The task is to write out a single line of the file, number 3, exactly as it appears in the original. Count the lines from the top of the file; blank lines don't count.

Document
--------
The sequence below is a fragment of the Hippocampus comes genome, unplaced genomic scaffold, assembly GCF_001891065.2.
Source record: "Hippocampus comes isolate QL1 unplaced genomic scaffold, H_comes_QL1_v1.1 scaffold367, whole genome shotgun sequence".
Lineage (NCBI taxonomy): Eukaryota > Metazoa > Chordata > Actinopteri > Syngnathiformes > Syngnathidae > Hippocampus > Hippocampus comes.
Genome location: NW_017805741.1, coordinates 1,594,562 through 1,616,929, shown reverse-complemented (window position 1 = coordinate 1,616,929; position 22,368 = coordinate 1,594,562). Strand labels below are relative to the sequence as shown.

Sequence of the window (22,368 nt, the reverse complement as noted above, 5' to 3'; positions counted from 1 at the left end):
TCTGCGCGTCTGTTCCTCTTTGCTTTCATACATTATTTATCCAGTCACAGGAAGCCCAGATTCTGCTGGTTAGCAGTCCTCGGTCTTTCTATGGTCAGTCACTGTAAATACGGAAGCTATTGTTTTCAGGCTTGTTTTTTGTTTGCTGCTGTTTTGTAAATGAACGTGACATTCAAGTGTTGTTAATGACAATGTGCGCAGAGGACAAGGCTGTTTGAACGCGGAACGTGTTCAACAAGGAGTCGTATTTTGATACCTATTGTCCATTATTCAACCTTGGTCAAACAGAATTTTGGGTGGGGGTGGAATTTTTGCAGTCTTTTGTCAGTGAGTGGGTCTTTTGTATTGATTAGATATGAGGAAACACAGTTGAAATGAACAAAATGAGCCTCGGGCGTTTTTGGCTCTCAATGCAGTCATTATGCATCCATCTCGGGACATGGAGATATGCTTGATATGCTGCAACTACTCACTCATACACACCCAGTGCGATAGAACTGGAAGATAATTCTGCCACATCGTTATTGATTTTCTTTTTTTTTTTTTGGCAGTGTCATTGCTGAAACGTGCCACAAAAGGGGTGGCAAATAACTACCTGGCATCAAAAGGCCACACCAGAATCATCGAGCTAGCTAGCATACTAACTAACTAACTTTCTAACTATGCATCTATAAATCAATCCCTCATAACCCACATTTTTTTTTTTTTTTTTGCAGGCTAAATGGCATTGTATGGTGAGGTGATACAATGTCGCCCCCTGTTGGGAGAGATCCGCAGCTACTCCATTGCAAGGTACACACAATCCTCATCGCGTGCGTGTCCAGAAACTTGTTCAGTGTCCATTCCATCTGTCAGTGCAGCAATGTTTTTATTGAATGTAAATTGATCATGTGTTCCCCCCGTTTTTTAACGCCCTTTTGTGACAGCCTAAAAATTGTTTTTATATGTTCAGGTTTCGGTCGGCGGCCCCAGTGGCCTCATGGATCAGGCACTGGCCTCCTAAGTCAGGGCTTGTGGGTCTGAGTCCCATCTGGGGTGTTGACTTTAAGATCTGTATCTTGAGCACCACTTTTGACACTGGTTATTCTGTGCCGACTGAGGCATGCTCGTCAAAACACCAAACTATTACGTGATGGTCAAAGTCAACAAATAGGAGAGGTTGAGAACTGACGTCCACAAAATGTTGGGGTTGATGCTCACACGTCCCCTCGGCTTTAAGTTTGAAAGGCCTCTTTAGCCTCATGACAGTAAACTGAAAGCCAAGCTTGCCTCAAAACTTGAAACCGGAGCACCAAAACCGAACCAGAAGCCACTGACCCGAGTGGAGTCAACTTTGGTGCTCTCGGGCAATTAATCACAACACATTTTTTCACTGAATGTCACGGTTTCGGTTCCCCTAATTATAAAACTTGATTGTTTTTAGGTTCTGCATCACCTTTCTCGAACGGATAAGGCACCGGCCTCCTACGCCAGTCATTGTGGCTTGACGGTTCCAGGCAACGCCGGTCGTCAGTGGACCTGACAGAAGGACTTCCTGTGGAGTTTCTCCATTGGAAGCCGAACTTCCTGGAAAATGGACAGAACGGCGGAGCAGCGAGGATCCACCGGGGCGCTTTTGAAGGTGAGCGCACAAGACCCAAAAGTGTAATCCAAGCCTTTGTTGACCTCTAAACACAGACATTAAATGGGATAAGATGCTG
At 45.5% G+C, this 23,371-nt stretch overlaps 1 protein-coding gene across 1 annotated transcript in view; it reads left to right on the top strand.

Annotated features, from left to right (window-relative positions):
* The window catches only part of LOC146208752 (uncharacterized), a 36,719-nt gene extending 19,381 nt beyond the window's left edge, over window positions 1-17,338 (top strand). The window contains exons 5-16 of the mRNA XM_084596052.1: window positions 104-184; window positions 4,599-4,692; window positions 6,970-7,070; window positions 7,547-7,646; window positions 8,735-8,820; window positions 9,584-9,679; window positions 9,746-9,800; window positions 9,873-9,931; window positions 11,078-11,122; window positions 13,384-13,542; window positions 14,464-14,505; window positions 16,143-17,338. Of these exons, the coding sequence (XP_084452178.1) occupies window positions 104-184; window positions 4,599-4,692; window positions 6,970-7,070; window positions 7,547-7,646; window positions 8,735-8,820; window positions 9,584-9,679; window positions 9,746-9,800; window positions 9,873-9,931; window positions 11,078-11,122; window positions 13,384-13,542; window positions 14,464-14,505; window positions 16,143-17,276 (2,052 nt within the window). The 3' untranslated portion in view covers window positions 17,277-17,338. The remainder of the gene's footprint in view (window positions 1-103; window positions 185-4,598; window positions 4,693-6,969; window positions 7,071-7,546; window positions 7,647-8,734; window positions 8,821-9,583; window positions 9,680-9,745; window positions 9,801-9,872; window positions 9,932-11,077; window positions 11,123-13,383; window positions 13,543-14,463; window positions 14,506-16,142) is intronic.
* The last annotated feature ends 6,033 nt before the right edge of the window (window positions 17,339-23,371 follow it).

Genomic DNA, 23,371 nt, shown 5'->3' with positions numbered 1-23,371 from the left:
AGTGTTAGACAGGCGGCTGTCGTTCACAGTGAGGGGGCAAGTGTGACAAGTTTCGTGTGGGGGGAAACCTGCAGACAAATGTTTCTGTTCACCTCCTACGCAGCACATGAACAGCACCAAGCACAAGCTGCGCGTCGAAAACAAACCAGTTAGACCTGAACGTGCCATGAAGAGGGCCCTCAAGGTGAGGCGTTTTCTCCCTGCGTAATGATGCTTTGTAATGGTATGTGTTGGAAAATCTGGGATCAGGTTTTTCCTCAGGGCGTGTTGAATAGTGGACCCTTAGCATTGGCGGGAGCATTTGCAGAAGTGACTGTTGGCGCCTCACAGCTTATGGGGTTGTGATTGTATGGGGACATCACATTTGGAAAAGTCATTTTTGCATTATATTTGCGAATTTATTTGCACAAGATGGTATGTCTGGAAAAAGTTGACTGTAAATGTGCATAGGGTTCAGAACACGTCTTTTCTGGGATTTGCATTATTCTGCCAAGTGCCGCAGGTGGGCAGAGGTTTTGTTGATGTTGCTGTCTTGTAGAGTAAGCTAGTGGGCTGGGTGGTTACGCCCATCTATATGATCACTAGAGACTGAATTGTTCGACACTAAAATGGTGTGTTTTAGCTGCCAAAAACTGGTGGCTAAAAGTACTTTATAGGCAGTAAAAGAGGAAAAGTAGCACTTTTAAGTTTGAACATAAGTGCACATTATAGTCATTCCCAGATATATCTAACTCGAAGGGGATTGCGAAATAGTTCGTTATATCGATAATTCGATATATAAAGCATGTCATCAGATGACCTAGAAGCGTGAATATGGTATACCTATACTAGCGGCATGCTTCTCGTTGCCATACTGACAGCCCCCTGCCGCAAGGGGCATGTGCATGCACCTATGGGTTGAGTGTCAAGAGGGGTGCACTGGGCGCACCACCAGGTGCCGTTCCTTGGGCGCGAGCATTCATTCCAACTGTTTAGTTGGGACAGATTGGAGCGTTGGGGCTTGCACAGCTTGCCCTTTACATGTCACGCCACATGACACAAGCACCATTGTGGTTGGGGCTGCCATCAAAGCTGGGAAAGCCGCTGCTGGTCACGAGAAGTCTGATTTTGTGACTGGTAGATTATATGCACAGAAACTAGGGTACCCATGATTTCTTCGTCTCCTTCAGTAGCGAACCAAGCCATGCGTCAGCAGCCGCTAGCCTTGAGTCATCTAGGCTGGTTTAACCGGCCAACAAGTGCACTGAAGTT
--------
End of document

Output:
Lineage (NCBI taxonomy): Eukaryota > Metazoa > Chordata > Actinopteri > Syngnathiformes > Syngnathidae > Hippocampus > Hippocampus comes.